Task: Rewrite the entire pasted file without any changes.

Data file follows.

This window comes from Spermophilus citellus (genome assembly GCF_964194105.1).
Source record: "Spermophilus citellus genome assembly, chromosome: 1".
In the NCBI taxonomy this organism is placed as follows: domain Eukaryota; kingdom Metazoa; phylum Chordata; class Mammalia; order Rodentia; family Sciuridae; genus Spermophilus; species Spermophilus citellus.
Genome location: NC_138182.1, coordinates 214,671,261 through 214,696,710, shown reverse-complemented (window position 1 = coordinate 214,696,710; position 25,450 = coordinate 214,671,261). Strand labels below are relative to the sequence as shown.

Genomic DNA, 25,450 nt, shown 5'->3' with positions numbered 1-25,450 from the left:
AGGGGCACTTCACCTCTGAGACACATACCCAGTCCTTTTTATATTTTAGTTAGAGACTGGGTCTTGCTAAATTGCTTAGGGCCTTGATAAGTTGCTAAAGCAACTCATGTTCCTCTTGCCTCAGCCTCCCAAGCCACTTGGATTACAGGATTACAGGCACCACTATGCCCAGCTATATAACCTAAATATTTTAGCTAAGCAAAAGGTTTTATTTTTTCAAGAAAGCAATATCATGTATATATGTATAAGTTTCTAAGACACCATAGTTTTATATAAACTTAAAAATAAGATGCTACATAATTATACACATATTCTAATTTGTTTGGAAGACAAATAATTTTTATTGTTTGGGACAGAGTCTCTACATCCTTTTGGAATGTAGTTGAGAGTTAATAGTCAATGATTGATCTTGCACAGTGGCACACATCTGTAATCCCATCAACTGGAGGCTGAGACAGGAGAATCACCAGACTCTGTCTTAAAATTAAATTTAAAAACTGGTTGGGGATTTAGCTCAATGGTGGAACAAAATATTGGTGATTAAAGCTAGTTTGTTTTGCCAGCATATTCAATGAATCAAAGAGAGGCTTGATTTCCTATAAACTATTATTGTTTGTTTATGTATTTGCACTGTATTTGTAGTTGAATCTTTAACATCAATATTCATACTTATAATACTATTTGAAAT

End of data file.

This window comes from Spermophilus citellus (genome assembly GCF_964194105.1).
Source record: "Spermophilus citellus genome assembly, chromosome: 1".
In the NCBI taxonomy this organism is placed as follows: domain Eukaryota; kingdom Metazoa; phylum Chordata; class Mammalia; order Rodentia; family Sciuridae; genus Spermophilus; species Spermophilus citellus.
Genome location: NC_138182.1, coordinates 214,671,261 through 214,696,710, shown reverse-complemented (window position 1 = coordinate 214,696,710; position 25,450 = coordinate 214,671,261). Strand labels below are relative to the sequence as shown.

Genomic DNA, 25,450 nt, shown 5'->3' with positions numbered 1-25,450 from the left:
AGGGGCACTTCACCTCTGAGACACATACCCAGTCCTTTTTATATTTTAGTTAGAGACTGGGTCTTGCTAAATTGCTTAGGGCCTTGATAAGTTGCTAAAGCAACTCATGTTCCTCTTGCCTCAGCCTCCCAAGCCACTTGGATTACAGGATTACAGGCACCACTATGCCCAGCTATATAACCTAAATATTTTAGCTAAGCAAAAGGTTTTATTTTTTCAAGAAAGCAATATCATGTATATATGTATAAGTTTCTAAGACACCATAGTTTTATATAAACTTAAAAATAAGATGCTACATAATTATACACATATTCTAATTTGTTTGGAAGACAAATAATTTTTATTGTTTGGGACAGAGTCTCTACATCCTTTTGGAATGTAGTTGAGAGTTAATAGTCAATGATTGATCTTGCACAGTGGCACACATCTGTAATCCCATCAACTGGAGGCTGAGACAGGAGAATCACCAGACTCTGTCTTAAAATTAAATTTAAAAACTGGTTGGGGATTTAGCTCAATGGTGGAACAAAATATTGGTGATTAAAGCTAGTTTGTTTTGCCAGCATATTCAATGAATCAAAGAGAGGCTTGATTTCCTATAAACTATTATTGTTTGTTTATGTATTTGCACTGTATTTGTAGTTGAATCTTTAACATCAATATTCATACTTATAATACTATTTGAAAT